Who would have though a Chinese social media platform could influence the result of the upcoming Australia Federal Election? 

Since last Friday June the 17th, the Chinese Australian community (known for its habitual indifference in politics) has rallied against ALP after a couple of Chinese news channels operating on WeChat – THE Chinese social media with 600+ million active users around the world including in Australia – published two articles highlighting two of its policy proposals as the base against ALP. 


The two policy proposals in question are: 1) Safe School Coalition; 2) raise of Refugee intake quota. While these are hot topics igniting many heated debates in many Australian communities, it’s the first time I have seen these topics so eagerly discussed (and largely resented) within the Chinese Australian community.

The headlines read like this: 

FullSizeRender (1)  (Translation: ‘Fellow Chinese Australians – Do Your Part, Do Not Allow Safe Schools to Continue to Harm Our Children, Physically and Mentally!’)




(Translation: ‘Chinese Australians Are Furious! ALP Promises to Offer 30,000 PR to Refugees! International Students and New Migrants Are Crying! One Netizen Comments: ‘God Forbids ALP to Be Elected!!’)


When I first read these news, I, without much knowledge of both policies and having a hard time deciding which party is less nonsense, wasnt too impressed, for three reasons:

  1. Both articles look to me quite out of context and exaggerating. Surely there are more facts to be looked into before one can make any decision;
  2. It’s really just a one-sided view, people will read other viewpoints, do more research, and form their own opinion.
  3. The journalists who wrote these articles can hardly be considered as journalists, rather propagandists. Who these days would buy into them? 

 I couldn’t be more wrong, as it turned out. 

In just two days, more WeChat public accounts (loosely resembling Facebook’s ‘Page’) that are run by and for this community started to either share these articles or publish more articles elaborating their viewpoint, most with a call for action to vote for any party but ALP. My own WeChat is flooded with a surprisingly united voice to vote against ALP – citing one popular headline ‘for the sake of our children, NEVER vote for ALP’. These are seen on Moments (equivalent of Facebook wall update limited to friends), on Subscription Channels (equivalent of newsfeed by following public accounts), and almost all Australia-related groups I belong to. Overnight, some of my WeChat connections who cannot be more distant from politics suddenly became devoted campaign volunteers. One school mother, when asked if she’s made a choice for her daughter’s primary school next year, said ‘oh I’m no longer so sure about my choice because the school has signed up for Safe School program. You know the horrible things they said about the program’.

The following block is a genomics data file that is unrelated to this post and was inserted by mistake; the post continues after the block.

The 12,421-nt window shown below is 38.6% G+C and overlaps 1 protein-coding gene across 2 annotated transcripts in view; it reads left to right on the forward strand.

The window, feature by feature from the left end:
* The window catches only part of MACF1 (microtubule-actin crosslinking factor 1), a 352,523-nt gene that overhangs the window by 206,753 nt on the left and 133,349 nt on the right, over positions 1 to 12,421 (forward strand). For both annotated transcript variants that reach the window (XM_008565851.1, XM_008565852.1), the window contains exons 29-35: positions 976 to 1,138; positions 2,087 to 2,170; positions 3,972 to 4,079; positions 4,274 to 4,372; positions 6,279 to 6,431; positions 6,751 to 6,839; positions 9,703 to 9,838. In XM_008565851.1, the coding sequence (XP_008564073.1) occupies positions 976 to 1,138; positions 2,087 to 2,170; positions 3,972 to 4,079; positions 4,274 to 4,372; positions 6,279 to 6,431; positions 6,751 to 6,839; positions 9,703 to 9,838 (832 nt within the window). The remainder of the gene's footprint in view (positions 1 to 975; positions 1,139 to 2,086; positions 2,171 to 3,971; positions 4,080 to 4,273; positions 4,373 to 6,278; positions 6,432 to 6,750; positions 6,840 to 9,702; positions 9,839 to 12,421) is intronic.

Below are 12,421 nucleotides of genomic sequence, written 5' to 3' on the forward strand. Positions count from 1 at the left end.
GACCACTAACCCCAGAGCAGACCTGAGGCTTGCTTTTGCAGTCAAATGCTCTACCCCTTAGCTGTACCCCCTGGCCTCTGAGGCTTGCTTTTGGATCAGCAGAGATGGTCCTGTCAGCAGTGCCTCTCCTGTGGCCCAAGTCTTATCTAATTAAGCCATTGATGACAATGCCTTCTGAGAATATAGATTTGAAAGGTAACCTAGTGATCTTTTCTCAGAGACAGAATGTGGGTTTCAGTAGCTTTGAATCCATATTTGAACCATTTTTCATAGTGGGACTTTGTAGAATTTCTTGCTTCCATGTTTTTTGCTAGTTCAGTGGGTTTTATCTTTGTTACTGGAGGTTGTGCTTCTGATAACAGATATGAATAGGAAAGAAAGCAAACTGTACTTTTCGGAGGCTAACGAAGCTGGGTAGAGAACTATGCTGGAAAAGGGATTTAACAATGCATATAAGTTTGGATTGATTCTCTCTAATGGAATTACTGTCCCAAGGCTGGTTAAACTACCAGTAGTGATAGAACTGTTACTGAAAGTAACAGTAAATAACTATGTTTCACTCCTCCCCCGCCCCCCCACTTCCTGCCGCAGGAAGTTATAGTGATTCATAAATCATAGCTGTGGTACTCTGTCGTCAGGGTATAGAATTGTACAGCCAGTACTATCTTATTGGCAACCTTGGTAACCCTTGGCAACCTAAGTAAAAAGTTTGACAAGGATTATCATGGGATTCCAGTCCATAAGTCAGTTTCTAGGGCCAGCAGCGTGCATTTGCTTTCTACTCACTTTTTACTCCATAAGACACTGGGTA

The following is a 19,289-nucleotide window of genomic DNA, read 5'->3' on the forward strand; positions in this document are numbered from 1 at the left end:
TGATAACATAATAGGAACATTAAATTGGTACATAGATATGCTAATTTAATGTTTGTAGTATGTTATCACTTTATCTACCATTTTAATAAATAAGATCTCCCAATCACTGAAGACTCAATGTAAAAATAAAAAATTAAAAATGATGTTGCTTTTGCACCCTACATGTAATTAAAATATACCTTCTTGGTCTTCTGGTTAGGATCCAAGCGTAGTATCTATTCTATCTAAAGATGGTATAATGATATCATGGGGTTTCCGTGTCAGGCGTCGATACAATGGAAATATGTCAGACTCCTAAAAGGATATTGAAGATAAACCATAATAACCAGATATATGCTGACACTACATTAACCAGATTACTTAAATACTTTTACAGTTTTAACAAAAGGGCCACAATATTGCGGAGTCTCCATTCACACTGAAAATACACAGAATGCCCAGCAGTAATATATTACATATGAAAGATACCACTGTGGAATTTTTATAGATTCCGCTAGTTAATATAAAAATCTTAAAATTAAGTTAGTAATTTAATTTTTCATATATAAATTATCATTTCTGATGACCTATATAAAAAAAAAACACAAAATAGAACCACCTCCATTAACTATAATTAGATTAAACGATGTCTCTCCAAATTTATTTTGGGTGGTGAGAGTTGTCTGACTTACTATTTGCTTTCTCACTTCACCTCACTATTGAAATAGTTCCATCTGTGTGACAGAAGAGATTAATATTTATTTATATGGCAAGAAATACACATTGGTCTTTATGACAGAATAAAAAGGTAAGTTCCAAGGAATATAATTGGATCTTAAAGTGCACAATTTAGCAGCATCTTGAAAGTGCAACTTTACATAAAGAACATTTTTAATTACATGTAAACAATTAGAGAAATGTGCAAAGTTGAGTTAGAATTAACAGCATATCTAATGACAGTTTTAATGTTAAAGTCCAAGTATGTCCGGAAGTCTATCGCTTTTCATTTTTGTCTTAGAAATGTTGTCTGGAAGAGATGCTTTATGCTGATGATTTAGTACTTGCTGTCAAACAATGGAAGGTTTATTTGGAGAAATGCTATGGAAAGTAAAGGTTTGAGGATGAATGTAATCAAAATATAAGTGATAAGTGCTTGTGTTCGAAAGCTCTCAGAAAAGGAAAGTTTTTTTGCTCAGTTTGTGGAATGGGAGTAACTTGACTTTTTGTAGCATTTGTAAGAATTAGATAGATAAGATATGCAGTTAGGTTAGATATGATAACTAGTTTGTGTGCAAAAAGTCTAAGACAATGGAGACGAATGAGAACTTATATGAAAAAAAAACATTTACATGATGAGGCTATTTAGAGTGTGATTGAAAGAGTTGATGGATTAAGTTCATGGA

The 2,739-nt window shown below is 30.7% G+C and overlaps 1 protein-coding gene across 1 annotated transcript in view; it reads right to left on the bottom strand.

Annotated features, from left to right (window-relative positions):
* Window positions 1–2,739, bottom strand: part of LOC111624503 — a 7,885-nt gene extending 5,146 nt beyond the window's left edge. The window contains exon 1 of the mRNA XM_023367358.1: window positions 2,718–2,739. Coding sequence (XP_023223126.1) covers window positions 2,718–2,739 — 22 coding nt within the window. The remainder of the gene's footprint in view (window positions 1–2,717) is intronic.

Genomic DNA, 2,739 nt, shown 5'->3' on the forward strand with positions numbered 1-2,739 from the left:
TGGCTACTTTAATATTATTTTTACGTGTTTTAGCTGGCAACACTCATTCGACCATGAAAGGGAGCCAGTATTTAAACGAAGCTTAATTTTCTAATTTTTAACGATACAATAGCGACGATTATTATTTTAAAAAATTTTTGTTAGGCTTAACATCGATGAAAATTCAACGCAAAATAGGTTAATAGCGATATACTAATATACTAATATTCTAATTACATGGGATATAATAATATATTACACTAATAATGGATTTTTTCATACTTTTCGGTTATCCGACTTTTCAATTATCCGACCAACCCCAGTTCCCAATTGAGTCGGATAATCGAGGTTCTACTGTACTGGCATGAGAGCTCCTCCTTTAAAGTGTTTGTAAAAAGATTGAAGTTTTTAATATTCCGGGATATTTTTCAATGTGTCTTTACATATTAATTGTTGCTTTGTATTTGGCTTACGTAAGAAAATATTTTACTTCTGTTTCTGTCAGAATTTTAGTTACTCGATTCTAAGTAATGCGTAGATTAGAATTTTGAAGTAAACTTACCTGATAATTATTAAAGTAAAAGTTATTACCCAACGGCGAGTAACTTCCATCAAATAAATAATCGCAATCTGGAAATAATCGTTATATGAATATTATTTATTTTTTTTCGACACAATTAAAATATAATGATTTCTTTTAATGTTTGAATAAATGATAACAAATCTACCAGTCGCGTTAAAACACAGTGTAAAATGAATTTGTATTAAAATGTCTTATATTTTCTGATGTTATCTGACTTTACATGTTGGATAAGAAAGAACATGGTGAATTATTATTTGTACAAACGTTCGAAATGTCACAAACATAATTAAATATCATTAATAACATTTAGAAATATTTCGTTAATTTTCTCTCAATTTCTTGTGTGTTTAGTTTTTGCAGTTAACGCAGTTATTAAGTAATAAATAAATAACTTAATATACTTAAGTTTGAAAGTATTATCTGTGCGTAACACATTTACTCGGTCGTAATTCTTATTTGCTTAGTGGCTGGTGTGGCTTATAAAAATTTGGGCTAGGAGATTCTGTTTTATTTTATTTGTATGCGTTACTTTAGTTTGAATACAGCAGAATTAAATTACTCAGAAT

By then I realized three things:

  1. Just how popular WeChat is among Chinese Australians – nearly every single one of them use it every day; I knew it’s popular but this is such a powerful demonstration
  1. A surprising amount of Chinese Australians do not read hardly any other news/information but what’s written in Chinese, on WeChat, and so many WeChat-based information providers are thriving because of that;
  1. It’s a community that’s so easily to be influenced when done skillfully (which I would have hoped not to be true)

From Tuesday July the 21st (four days after the initial landslide resentment against ALP), things started to change. Someone at ALP must have realized the extent of damage it’s suffering, and is trying to recover by curating content focusing on a newly released ‘favourable’ policy proposal – a 3-year visa for visiting family. As part of the Chinese culture, parents commonly move in to live with their adult children for an extended period of time (often years) when they become grandparents. Such visa would be a dream for many Chinese families for that very reason. Suddenly the anti-ALP voices seem to be a lot weaker.

wechat logo

It has only been less than a week that the Chinese Australian community is being fully engaged in the latest federal election. It’s probably the first time ever that this community is being so fully engaged in any federal election. I am watching with utmost curiosity how the opinion will continue to swing and how the campaigners would leverage the power of WeChat with this community – or totally miss out – leading up to the election day.

I am not here to cast my view on the election itself nor the policies in question, but I am truly fascinated by the vehicle that is enabling such lively engagement (for right or wrong reasons), in a language other than English, for a rising community of voters (I read one article saying Australians with Chinese origin are almost 2.3% of the population but I have not been able to validate this number), through one social media platform that’s not well understood by non-Chinese speakers.

WeChat, although largely contained within the Chinese-speaking community, is definitely not to be overlooked by any Australian ‘business’.